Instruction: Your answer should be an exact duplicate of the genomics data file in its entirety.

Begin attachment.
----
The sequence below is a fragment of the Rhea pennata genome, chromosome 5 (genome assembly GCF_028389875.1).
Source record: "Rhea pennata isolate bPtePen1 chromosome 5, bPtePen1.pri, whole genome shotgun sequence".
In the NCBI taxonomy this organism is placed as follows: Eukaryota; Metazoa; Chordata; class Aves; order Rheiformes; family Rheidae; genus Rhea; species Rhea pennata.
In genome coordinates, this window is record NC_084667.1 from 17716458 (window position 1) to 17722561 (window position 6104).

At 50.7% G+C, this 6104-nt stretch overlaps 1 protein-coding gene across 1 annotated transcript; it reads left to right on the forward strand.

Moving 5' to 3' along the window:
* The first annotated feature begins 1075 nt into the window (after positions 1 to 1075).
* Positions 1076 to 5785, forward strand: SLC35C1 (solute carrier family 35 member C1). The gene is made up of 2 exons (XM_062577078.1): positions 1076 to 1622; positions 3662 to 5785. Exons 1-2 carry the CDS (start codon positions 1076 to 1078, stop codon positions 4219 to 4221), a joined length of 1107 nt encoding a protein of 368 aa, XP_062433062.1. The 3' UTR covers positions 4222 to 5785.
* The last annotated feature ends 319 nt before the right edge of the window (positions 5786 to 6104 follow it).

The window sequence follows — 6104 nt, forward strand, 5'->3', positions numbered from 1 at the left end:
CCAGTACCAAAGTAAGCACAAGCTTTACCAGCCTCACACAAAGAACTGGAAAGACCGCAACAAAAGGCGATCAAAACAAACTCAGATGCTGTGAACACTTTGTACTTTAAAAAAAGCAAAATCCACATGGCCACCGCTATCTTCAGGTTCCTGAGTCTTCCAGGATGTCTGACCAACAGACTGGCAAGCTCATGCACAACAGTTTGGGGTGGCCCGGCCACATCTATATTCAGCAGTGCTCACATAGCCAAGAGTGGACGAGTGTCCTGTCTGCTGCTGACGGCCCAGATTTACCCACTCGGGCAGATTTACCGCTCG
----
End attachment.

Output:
The sequence below is a fragment of the Rhea pennata genome, chromosome 5 (genome assembly GCF_028389875.1).
Source record: "Rhea pennata isolate bPtePen1 chromosome 5, bPtePen1.pri, whole genome shotgun sequence".
In the NCBI taxonomy this organism is placed as follows: Eukaryota; Metazoa; Chordata; class Aves; order Rheiformes; family Rheidae; genus Rhea; species Rhea pennata.
In genome coordinates, this window is record NC_084667.1 from 17716458 (window position 1) to 17722561 (window position 6104).

At 50.7% G+C, this 6104-nt stretch overlaps 1 protein-coding gene across 1 annotated transcript; it reads left to right on the forward strand.

Moving 5' to 3' along the window:
* The first annotated feature begins 1075 nt into the window (after positions 1 to 1075).
* Positions 1076 to 5785, forward strand: SLC35C1 (solute carrier family 35 member C1). The gene is made up of 2 exons (XM_062577078.1): positions 1076 to 1622; positions 3662 to 5785. Exons 1-2 carry the CDS (start codon positions 1076 to 1078, stop codon positions 4219 to 4221), a joined length of 1107 nt encoding a protein of 368 aa, XP_062433062.1. The 3' UTR covers positions 4222 to 5785.
* The last annotated feature ends 319 nt before the right edge of the window (positions 5786 to 6104 follow it).

The window sequence follows — 6104 nt, forward strand, 5'->3', positions numbered from 1 at the left end:
CCAGTACCAAAGTAAGCACAAGCTTTACCAGCCTCACACAAAGAACTGGAAAGACCGCAACAAAAGGCGATCAAAACAAACTCAGATGCTGTGAACACTTTGTACTTTAAAAAAAGCAAAATCCACATGGCCACCGCTATCTTCAGGTTCCTGAGTCTTCCAGGATGTCTGACCAACAGACTGGCAAGCTCATGCACAACAGTTTGGGGTGGCCCGGCCACATCTATATTCAGCAGTGCTCACATAGCCAAGAGTGGACGAGTGTCCTGTCTGCTGCTGACGGCCCAGATTTACCCACTCGGGCAGATTTACCGCTCG